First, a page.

So you’ve decided you want a potted evergreen as an indoor tree, you’re just not sure which type to go with quite yet.
Pine, of course, is a natural choice as it is one of the most popular and well-known of all evergreen trees.
Can you grow a pine tree indoors? Pine trees, like most evergreens, can be grown indoors, but they do require some time outdoors throughout the year, unlike many other potted trees and houseplants. Otherwise, pine is relatively low maintenance for an indoor tree.
Read on below and learn everything you need to know about how to grow and care for a pine tree indoors!
How To Grow a Pine Tree Indoors
Growing a pine tree indoors is much easier than you may have been led to believe it was!
That said, there are several basics about growing pine trees that you need to understand in order to maintain a thriving indoor tree.
Pine trees are not like African violets or orchids, as they require very little maintenance beyond basic care.
In the following sections, we break down how to select, pot, water, fertilize, and generally grow/care for an indoor pine tree.
Step 1. Selecting Your Pine Tree
The very first step to growing a pine tree indoors is, of course, selecting your pine tree. The biggest factor to take into consideration is the health of the tree.
Look for trees with lots of green and little to no brown tips (though some golden tips are just fine).
Try to find a tree that fits in the spot you have picked out for it in your home. Also, keep in mind that the larger the tree, the more work it takes to maintain.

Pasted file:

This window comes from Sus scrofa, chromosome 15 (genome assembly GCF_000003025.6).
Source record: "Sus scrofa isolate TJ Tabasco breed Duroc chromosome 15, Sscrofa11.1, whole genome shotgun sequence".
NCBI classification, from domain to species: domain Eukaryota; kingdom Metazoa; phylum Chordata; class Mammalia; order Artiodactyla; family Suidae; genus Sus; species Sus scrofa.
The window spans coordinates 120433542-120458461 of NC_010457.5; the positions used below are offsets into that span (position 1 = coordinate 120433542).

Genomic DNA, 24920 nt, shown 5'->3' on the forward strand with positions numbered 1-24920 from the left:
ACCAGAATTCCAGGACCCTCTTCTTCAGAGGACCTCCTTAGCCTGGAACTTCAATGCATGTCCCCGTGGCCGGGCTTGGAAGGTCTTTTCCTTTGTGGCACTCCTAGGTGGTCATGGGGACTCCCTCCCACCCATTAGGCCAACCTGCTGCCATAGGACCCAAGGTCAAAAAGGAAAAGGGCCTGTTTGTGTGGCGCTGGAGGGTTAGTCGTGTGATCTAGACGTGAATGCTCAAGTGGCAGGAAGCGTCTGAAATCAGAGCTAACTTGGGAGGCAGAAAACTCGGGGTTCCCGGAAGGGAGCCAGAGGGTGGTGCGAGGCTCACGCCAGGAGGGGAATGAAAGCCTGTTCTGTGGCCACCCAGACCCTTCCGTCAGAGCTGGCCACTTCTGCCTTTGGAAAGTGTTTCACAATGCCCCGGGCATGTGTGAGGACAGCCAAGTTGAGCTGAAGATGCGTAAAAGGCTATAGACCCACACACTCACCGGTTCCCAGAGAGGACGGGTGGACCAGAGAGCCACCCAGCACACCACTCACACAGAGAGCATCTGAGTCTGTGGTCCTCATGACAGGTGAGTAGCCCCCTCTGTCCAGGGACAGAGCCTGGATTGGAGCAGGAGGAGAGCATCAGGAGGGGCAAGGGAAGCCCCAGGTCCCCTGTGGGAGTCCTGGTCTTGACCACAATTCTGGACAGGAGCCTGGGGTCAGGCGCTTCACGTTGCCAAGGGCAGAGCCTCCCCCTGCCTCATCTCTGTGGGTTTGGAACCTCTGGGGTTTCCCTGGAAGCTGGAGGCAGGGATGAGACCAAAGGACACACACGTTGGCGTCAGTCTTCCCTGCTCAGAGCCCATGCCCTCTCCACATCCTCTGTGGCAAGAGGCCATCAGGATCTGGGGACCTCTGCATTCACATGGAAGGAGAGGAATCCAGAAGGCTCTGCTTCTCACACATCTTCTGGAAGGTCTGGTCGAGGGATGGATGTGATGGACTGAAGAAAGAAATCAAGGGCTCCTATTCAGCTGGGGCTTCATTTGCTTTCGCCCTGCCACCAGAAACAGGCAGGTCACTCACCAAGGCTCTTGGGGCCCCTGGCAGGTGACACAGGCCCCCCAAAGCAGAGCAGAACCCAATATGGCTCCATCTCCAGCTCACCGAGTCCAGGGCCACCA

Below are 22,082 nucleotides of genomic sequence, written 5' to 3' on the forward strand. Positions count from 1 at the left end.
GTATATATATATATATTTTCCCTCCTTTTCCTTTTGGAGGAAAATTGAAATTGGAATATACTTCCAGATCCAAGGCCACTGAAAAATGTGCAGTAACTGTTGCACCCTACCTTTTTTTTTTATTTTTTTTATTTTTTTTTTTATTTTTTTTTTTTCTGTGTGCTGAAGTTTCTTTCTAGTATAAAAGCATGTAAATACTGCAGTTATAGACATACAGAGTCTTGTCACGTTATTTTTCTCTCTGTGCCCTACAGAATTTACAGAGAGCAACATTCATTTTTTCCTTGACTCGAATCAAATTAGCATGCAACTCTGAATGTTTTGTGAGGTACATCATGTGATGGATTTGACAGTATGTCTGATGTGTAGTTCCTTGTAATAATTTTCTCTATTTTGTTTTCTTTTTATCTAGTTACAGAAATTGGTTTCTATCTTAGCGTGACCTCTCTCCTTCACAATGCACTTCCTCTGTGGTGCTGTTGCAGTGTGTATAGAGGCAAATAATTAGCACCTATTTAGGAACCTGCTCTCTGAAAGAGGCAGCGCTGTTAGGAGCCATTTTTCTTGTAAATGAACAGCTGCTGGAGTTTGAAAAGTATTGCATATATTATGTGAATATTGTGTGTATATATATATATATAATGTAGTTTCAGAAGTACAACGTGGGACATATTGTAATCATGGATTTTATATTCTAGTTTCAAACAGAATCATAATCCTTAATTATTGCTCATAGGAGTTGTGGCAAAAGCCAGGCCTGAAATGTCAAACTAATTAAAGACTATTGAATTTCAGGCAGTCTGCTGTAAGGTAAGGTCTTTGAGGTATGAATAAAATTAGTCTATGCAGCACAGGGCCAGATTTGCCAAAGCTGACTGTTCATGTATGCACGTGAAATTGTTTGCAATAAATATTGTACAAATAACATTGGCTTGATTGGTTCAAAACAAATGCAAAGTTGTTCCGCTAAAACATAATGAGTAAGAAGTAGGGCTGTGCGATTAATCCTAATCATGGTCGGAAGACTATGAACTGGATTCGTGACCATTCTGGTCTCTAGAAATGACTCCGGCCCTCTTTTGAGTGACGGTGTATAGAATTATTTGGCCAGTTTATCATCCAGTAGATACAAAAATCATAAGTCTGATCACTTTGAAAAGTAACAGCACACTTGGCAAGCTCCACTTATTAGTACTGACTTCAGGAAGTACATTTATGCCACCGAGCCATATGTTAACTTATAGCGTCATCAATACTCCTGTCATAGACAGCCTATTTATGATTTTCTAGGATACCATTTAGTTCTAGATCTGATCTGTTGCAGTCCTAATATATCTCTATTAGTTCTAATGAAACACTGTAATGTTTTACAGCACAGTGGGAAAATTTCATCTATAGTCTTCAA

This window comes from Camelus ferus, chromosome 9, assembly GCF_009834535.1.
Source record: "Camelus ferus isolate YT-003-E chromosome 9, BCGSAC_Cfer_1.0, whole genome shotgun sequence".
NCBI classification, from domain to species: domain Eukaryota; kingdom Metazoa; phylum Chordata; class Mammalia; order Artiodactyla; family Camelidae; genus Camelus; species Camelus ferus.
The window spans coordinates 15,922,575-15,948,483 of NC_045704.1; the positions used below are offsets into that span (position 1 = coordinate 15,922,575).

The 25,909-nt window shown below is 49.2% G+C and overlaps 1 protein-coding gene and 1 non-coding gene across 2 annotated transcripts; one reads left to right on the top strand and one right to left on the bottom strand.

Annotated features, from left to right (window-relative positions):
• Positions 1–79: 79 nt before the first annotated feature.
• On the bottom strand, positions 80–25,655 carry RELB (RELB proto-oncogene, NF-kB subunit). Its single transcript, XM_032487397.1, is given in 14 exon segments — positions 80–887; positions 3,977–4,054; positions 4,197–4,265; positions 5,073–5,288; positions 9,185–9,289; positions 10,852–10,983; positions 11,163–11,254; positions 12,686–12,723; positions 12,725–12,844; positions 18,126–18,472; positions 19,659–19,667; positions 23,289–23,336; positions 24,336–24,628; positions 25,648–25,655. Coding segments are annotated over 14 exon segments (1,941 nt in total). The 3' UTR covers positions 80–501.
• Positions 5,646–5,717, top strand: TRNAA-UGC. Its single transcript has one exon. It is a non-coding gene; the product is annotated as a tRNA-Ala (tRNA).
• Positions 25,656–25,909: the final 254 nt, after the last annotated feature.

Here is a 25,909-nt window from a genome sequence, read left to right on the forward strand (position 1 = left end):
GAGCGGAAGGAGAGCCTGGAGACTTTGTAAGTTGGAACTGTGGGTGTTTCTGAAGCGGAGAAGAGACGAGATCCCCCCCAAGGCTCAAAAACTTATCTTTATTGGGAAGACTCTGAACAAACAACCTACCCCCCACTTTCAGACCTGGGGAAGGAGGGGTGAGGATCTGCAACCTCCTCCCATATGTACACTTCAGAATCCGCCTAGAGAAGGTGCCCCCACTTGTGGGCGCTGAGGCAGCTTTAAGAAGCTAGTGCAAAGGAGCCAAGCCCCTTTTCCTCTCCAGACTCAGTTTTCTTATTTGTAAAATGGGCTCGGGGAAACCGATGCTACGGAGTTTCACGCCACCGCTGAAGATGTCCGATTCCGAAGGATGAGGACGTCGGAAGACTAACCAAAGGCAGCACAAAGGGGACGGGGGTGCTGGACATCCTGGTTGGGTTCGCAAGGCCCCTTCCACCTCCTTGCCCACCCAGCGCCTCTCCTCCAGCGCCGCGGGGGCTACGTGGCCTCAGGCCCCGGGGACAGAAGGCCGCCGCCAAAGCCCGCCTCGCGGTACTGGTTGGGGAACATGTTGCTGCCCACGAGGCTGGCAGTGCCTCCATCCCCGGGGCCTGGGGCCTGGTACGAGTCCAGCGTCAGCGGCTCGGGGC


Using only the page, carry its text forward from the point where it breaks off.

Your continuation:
Pine trees are pretty basic, but they will require a bit of pruning each year. Smaller trees are also easier to move in and out of the house (or even just move around from place to place inside).
Types of Indoor Pine Trees
Pine trees belong to a family of plants/trees that are known as conifers. There are over 120 species within the group.
Nearly any type of pine can be grown indoors, though some species are more popular than others. A few of the most common types of indoor pine trees include:
- Virginia pine
- Shortleaf pine
- Sugar pine
- Longleaf pine
- Ponderosa pine
- Mountain pine
- Norfolk Island pine
- Jack pine
- Stone pine
- White pine (Eastern and Western)
- Red pine
- Pitch pine
Again, there are over 120 species of pine to choose from, just about all of which work as indoor trees.
Step 2. Potting Your Pine Tree
The first thing to understand about potting your pine tree is that it doesn’t want the same fluffy soil as your flowers or even the rich compost that goes into your garden’s raised beds.